Dr Muhammad Iqbal Lahori was one of the architects of the Iranian Revolution of 1979. Iqbal’s poetry in ‘Farsi’ inspired the generation that stood up against the Shah. Dr Ali Shariati picked up from where Iqbal departed in 1938. Allama saw the first revolution of the 20th century (Bolshevik 1917) that toppled the kingdom of Czars in Russia. He predicted the Chinese Revolution of 1949 while he inspired the third. On January 29, 1979 the powerful Shah of Iran, the policeman of the West boarded a plane to end centuries of Iranian monarchy. Both the progressive left and religious right had joined hands against the monarch. It was the leftist Poet Ahmed Shamlu and interim prime minister Shapour Bakhtiar who convinced the Shah to leave. His 400,000 strong army could not save his rule. A few days after on Feb 1, 1979 Imam Ruhollah Khomeini arrived in Tehran to a hero’s welcome.

It has been forty years since the revolution. After nineteen years of barren period, the 21stcentury is ripe for revolution. The worldwide skewed distribution of wealth calls for major review of human priorities. The free market, deregulated approach has badly failed. Rich have become richer while poverty is on the rise. The yellow vest movement in France is ongoing. After the prolonged French Revolution (May 1789 to Nov 1799), the ‘Parisians’ have learnt to exercise restraint. In May /June 1968, 400,000 to 500,000 protesters marched in the streets of Paris. Chanting “Adieu, de Gaulle”. The president left the city but the protestors did not occupy the government buildings instead they decided to go home. De Gaulle returned. A constitutional referendum was held in April 1969. It was rejected by 52.4% voters, de Gaulle resigned and settled in his village where he died on November 22, 1970. The republic that he had carved out after the second world war survived, which is now under serious threat.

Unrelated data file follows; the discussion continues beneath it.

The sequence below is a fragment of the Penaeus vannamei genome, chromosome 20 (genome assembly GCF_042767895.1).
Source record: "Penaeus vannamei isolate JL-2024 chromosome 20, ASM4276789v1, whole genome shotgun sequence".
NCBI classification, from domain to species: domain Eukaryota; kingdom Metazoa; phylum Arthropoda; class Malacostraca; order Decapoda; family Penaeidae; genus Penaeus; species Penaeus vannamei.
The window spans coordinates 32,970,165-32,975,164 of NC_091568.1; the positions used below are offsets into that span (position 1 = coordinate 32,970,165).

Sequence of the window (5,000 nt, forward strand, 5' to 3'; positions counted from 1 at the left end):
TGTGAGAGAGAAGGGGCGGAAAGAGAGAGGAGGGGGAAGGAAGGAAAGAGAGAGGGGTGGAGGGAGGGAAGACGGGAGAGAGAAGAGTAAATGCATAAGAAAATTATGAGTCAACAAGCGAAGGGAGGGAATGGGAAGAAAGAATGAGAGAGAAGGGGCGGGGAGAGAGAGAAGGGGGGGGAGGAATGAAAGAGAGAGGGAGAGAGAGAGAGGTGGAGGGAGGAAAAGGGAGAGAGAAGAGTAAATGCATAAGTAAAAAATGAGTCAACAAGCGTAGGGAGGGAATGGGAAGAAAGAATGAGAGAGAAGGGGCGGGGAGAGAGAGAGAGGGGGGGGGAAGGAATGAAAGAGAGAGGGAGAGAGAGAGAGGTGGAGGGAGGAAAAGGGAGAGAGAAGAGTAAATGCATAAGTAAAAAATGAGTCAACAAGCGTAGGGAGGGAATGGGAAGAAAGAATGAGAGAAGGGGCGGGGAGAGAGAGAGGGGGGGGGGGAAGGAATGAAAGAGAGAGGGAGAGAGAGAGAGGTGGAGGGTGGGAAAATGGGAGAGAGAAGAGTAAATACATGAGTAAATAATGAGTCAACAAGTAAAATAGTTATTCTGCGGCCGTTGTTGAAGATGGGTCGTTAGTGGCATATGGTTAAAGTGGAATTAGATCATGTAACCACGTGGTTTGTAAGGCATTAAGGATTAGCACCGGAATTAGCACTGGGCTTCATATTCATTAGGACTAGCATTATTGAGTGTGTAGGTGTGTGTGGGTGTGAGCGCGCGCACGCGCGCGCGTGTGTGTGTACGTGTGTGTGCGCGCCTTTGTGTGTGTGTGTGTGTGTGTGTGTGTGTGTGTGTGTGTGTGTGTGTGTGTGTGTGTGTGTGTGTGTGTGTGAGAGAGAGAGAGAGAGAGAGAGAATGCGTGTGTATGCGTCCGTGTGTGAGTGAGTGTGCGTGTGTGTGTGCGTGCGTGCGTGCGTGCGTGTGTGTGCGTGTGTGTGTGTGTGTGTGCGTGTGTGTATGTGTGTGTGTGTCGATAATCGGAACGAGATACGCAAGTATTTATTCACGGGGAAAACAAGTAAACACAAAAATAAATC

Margaret Thatcher’s rise to power in United Kingdom in 1979 and Ronald Reagan’s in USA in 1981 titled the balance of wealth to favour of the rich. ‘Thatcherism’ and ‘Reaganomics’ introduced the concept of deregulation and free market economic order. Labour unions that opposed were crushed. The prolonged coal miners’ strike could not budge the iron lady. Reagan fired the striking air controllers after declaring their protest illegal under essential services. As president, he used the term ‘No government is the best government’. With growth of economy during their time in power, the expected trickle down did not take place as a result the rich got richer and the poor became poorer.

In the current century, democracy is under serious threat

The democratic economic gains of the 20th century have been almost neutralised in the 21st. Even representative democracy is under serious threat today. There are calls to replace the Athenian model with the people’s republic system where every citizen is catered for. Elitism has badly hurt democracy. In the United states itself two boys from Brooklyn, New York are getting ready to face each other in the presidential elections scheduled for the year 2020. Senator Bernie Sanders the poor underprivileged son of a shopkeeper is facing a privileged offspring of a developer and business tycoon called Trump.